Don’t believe the hype: manufacturers of food supplements must play fair

A new Which? investigation has revealed that consumers are wasting money on food supplements that don’t live up to the exaggerated, misleading and sometimes unauthorised health claims, that some manufacturers print on the packaging. 

Our research shows that while most companies have removed rejected health claims for supplements that have failed to gain EU approval, we’ve found a small number are still using ambiguous product packaging to promote their products.

We assessed a range of popular supplements and the claims they made on their packaging to see how they compared with what’s allowed.  Since December 2012 it has been illegal to include health claims on packaging that are not approved by the EU. The exception is for certain probiotic strains and glucosamine, which must be removed by January 2014.

Last year the UK supplement industry was valued at £385 million, yet of more than 44,000 health claims for food and food supplements that have been submitted to the EU over the past five years, only 248 have so far been authorised.

A third of consumers (33%) told us that they take food supplements regularly.  Of these, some of the most popular supplements included glucosamine and chondroitin, which are often found in products claiming to support joints, as well as prebiotics and probiotics which have been advertised as supporting healthy digestion and our immune systems.  All health claims for these supplements have been formally rejected by the EU.

Three products – Bioglan Probiotic capsules, Bimuno Prebiotic powder and Seven Seas Cardiomax, caught our attention.  All made unproven health claims on their packaging and websites.  These related to how they help maintain digestive health such as “helps maintain digestive balance” and “for a healthy heart”.

In addition we found six other food supplement products that could confuse consumers with their exaggerated and ambiguous claims.  Some have used larger font sizes and all have taken advantage of additional ingredients (such as vitamin C and/or calcium) that do have proven health claims, to imply the health benefits of all the ingredients.  These products are: Boots Digestion Support Plus, Bioglan Glucosamine Plus Chondroitin and MSM, Seven Seas Jointcare Active, Boots Joint Health Glucosamine Sulphate & Chrondroitin, Vitabiotics Jointace Original and Optima ActivJuice for Joints.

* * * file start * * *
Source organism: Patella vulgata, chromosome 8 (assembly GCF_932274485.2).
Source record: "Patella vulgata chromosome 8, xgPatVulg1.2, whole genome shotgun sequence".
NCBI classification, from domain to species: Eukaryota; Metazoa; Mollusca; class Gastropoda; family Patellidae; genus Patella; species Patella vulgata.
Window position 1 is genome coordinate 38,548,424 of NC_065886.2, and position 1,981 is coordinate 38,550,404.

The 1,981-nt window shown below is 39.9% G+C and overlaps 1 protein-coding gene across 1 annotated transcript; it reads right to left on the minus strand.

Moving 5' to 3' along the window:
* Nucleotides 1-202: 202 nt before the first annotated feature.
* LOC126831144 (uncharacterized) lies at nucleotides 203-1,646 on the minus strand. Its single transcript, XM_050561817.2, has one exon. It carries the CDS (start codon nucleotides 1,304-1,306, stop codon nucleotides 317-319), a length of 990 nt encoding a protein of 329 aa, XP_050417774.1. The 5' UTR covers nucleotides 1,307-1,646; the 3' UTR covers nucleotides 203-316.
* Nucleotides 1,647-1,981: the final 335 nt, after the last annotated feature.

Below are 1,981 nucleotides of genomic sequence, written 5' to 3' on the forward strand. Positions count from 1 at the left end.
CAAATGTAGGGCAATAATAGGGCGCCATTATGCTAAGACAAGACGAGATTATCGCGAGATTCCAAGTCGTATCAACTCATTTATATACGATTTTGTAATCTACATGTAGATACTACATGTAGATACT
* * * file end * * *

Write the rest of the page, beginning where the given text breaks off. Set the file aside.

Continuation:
Confused consumers are likely to think the benefits of these products come from the main ingredients as heavily advertised on the packaging, which could lead to people wasting money.  For example glucosamine supplements can cost up to £1 per day, whilst a multi-vitamin could cost you as little as 3p per day.  Both could contain vitamin C which has proven health benefits as opposed to glucosamine that has none.

 Which? executive director Richard Lloyd said: 

“It’s worrying that some manufacturers aren’t playing fair on the packaging of food supplements, making claims which could leave shoppers out of pocket.  Which? campaigned for health claims on these products to be backed up by scientific evidence, so it’s disappointing that manufacturers are still using clever language to imply unproven benefits.

“Consumers deserve accurate information to base their spending decisions on, particularly in the current economic climate. We would like to see all ambiguous and exaggerated claims completely removed from all food supplement packaging, so consumers can feel confident they are getting a fair deal.”


We offered the manufacturers named in the article the opportunity to respond to our findings – please see “Notes for Editors” point 2 below.

Notes for editors:

1.    Research Methodology: In July 2013 we assessed popular supplements and the claims they made on their packaging to see how they compared with the EU register of Health and Nutrition claims.  For the survey we asked 2,100 UK adults aged 18 and over online, about their use of supplements and their understanding of the benefits.

2.   Responses from the manufacturers on our findings: Bioglan told us it has changed its packaging to comply with the EU’s decision and new packaging without claims is now filtering through into retailers. Seven Seas said it was in the process of redesigning CardioMax packaging and will review the healthy heart statement. Optima ActivJuice and Seven Seas JointCare Active state that their claims refer only to the specific ingredients that they are authorised for. Bimuno said it believes its claims are substantiated and will resubmit them to the EU’s European Food Safety Authority (EFSA). Boots and Vitabiotics did not respond.


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